When I taught 8th grade Social Studies, one of the classes I taught was an "Influences on the U.S. Constitution" course in 9-weeks (!right?), that focused on the development of political thought contributing to the framing of the Constitution (think Magna Carta, Locke, Hobbes, Montesquieu, the Mayflower Compact, English Bill of Rights, etc.).
I cobbled together a bunch of resources for my students, relying heavily on (and still heartily recommending you utilize) iCivics free lessons plans and materials.
But it quickly became clear my students needed more than 1 to 2 day lessons and were having troubles linking the political thoughts of the1700s to decisions and the political arena today. They would have benefited from selected readings from Fault Lines greatly.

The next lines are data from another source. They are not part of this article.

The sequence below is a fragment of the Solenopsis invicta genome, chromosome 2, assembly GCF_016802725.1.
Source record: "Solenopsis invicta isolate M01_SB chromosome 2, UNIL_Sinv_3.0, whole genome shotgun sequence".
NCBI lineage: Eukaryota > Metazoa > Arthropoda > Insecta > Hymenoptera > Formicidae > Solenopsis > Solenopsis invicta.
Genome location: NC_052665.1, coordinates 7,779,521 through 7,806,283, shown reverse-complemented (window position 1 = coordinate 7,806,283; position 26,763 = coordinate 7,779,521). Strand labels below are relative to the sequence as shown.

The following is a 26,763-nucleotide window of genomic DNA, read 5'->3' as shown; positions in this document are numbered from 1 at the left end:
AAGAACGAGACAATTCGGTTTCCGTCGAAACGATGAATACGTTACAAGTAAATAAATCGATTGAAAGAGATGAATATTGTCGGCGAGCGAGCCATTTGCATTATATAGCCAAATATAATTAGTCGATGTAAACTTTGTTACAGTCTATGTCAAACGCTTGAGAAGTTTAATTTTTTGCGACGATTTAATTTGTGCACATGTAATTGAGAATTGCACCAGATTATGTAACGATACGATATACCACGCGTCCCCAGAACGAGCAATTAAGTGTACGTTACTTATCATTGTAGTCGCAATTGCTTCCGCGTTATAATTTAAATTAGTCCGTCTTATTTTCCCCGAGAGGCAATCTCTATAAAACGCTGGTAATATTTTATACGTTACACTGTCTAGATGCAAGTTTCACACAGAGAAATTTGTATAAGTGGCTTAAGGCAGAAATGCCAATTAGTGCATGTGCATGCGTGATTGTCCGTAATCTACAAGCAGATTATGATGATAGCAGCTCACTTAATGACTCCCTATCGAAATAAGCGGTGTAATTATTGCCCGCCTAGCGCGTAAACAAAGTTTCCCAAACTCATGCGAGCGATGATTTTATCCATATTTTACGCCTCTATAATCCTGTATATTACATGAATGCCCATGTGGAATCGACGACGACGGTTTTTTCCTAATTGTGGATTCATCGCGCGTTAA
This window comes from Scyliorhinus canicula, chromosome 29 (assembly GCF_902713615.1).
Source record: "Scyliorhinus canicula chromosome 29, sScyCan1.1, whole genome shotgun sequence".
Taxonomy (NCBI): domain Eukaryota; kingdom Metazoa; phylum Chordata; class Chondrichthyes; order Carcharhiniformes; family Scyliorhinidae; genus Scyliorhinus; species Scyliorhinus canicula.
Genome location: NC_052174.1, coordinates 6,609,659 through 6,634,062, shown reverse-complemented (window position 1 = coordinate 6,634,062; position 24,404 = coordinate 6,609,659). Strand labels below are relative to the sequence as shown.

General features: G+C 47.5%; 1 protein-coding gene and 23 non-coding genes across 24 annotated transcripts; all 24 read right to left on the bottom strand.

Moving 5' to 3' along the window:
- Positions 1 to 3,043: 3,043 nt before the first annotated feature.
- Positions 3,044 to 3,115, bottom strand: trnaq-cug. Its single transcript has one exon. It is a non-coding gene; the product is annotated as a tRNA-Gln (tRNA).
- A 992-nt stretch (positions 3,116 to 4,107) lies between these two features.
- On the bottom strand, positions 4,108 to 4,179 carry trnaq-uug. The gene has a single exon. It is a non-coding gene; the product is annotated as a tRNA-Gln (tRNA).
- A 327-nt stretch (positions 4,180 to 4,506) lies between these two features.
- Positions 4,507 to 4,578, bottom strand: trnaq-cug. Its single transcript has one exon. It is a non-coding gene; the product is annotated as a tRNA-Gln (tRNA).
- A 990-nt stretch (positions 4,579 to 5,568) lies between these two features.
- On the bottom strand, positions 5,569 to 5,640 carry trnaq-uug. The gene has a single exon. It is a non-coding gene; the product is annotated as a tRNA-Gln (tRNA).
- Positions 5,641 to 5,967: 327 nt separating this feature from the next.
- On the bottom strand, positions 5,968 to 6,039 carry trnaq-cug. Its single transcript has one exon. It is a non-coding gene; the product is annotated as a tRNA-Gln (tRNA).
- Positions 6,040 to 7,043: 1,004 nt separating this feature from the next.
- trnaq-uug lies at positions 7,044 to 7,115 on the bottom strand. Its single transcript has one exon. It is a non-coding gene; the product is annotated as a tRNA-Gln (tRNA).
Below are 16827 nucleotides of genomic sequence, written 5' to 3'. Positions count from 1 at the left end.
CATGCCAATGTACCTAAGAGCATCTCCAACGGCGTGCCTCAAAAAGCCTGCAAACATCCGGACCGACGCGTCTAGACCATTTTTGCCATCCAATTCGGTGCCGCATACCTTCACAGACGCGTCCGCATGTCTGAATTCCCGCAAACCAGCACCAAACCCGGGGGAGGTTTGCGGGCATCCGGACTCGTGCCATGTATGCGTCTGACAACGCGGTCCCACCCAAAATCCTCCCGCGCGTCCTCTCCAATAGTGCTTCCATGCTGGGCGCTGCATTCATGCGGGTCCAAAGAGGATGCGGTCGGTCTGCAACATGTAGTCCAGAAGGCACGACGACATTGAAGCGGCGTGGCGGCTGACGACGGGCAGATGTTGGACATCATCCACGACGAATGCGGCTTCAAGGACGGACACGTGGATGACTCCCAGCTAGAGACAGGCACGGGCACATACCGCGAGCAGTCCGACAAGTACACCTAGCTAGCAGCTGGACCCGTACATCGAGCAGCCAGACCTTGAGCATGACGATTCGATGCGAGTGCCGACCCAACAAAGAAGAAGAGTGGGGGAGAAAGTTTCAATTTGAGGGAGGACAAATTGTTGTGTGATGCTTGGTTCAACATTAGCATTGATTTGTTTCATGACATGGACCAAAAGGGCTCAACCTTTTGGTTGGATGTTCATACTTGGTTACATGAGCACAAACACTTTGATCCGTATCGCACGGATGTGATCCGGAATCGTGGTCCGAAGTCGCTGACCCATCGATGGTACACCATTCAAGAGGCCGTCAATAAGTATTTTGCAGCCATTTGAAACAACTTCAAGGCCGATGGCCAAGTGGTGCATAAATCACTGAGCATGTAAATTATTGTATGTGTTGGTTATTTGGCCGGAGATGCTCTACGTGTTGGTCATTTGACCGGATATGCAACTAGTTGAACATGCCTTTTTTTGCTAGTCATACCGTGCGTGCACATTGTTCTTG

Where Fault Lines is strongest is in pointing out how conflicts (both in theory and practice) in the past shape and define our political system and decisions now. It's the answer to the "Why do I have to learn this?" question that inevitably comes up when you're asking an 8th grader to read a document from the 1700s. Sure, you can point them to the Constitution, but my students had a hard time reading that and understanding how it shaped their lives, now.
I don't know that I would teach the entire book, but excerpts -- such as "It Takes Two to Tango / Bicameralism" and "Taxation without Representation / The District of Columbia" -- are excellent reads for in-class instruction and discussion, depending on the specific objectives you're teaching.
Other Constitution Resources Links: